Hollenberg currently serves as chair of the Joan and Sanford I. Weill Department of Medicine at Weill Cornell Medicine and physician-in-chief at New York-Presbyterian/Weill Cornell Medical Center in New York City.
Month: July 2022
BU Researchers Find Interplay of Ancestry and Sexual Dimorphism Significantly Affect Growth Patterns in Frontal Sinuses
The development of the frontal sinus was affected more by sexual dimorphism than the ancestry of the individual and that it was the interplay between those two factors that produced the most significant variation.
Karin Schon, PhD, Receives $3.9M NIH Grant to Examine the Impact of Racism on Brain Aging, Cardiovascular Disease Risk Among Older Black Adults
Schon’s brain plasticity research focuses on modulators of the MTH system across the lifespan.
Findings provide the foundation for future therapeutic strategies by promoting repair of the pulmonary vascular system.
BU Researchers Assemble Best Practice Advice for Diagnosing, Managing Nonalcoholic Fatty Liver Disease in Lean Individuals
Researchers have compiled a clinical practice update where they provide best practice advice on how to diagnose and manage nonalcoholic fatty liver disease among lean persons.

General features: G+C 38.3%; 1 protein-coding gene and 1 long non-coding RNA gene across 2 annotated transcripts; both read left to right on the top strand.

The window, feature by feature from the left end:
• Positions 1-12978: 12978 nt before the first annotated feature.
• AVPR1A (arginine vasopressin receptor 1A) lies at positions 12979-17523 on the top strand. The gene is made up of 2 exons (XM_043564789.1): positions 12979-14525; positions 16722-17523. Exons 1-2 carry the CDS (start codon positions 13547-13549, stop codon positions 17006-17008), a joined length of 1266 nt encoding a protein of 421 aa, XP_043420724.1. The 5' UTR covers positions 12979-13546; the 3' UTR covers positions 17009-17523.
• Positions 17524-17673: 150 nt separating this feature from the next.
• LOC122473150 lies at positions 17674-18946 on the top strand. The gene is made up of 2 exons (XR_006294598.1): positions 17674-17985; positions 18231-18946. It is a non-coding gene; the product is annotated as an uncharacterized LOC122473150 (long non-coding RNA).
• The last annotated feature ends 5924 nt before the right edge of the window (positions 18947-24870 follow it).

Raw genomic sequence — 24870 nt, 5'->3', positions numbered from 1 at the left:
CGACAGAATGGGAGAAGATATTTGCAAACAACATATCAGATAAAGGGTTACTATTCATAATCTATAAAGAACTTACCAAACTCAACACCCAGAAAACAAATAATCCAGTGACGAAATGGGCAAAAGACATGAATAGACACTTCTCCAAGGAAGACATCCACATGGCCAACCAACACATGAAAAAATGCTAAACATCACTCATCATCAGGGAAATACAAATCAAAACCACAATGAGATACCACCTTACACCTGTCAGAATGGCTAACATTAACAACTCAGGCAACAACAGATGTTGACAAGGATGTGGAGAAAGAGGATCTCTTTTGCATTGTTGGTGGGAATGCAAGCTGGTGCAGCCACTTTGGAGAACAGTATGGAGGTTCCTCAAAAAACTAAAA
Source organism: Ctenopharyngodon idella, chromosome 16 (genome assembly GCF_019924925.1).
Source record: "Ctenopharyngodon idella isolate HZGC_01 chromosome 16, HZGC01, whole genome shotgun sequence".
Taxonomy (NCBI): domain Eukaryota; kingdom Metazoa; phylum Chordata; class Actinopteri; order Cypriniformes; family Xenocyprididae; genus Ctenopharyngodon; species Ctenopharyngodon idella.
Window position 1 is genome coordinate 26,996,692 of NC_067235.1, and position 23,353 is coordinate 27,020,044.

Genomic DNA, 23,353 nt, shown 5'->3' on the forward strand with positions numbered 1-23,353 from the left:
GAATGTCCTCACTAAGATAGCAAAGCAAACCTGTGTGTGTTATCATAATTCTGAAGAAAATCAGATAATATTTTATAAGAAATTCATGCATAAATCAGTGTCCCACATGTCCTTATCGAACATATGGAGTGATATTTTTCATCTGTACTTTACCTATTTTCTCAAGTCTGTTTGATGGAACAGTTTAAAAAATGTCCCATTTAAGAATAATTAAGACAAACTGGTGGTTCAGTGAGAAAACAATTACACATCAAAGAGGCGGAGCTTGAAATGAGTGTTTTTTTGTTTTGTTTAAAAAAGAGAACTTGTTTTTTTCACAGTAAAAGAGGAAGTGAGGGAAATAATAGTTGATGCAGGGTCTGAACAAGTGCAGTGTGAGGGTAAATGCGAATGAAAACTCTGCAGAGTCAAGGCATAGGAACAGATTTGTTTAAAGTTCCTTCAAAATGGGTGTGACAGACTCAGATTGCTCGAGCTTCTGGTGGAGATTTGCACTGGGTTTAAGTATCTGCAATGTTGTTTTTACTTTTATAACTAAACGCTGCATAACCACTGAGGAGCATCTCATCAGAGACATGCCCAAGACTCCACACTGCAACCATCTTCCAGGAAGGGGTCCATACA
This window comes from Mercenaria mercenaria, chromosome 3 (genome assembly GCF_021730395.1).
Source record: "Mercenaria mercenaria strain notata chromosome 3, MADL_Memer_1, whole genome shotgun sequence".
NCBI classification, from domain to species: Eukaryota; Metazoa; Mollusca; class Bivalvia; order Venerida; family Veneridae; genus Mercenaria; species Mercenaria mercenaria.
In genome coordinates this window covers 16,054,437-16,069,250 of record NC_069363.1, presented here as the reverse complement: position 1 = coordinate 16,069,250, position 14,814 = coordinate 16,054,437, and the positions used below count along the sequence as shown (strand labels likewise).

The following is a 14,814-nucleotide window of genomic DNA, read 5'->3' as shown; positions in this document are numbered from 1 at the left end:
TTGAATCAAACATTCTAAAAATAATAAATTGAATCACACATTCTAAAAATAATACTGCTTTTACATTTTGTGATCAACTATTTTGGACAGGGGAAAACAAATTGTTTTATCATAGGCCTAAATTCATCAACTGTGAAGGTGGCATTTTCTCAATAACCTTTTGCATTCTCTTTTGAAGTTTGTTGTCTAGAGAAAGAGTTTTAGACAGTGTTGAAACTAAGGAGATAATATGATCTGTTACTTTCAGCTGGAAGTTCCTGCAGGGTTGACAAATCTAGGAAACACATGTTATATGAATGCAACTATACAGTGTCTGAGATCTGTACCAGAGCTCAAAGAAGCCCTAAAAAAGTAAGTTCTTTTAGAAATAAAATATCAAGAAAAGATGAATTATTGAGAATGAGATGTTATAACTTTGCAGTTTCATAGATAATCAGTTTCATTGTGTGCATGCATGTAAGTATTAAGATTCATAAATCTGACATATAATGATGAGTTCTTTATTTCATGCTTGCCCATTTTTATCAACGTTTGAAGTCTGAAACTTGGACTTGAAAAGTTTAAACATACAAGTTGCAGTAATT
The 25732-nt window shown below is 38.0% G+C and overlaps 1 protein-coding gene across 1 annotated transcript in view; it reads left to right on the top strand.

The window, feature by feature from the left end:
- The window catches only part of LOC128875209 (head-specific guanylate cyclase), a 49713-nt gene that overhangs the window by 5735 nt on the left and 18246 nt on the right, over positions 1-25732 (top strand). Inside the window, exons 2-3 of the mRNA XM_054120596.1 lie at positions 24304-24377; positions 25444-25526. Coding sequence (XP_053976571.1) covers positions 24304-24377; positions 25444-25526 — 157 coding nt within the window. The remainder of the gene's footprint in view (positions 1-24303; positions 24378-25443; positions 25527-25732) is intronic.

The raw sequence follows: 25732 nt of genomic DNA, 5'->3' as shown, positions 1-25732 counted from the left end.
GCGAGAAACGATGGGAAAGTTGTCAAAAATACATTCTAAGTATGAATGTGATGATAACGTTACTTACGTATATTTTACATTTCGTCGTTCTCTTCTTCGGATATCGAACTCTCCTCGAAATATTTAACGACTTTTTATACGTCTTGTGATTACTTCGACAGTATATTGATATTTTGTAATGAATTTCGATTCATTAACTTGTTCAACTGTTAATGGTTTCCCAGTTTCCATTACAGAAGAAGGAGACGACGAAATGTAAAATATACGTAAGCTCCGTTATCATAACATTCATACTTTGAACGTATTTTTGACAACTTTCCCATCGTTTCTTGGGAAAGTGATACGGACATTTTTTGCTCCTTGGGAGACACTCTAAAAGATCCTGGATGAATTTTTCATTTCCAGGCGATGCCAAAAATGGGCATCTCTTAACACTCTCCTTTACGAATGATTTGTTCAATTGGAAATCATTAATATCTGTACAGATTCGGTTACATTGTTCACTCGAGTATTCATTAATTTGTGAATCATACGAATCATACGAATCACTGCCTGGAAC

Boston University, Evidation publish study on voice as a digital marker in detection of Alzheimer’s Disease
Study published in The Journal of Prevention of Alzheimer’s Disease finds low-quality voice recordings and transcripts may be valuable tools in detecting and differentiating mild cognitive impairment and dementia
The Foundation works to advance medical professionalism, and its members are national health care leaders.
Social media analytics can assist clinical practice decisions for plastic surgeons as they discuss procedures with their patients
Stem Cell Transplantation for AL Amyloidosis Leads to Long-term Survival and Possible Cure in Selected Patients
Largest Longitudinal Assessment of Patients Over 25 years Treated with Stem Cell Transplantation for Rare Disease
Female Sex Is Associated with Additional Treatments Following Surgical Therapies for Intermittent Claudication
A new study from researchers at BUSM and Boston Medical Center (BMC) has found that female sex is associated with more re-interventions after surgical treatment for IC.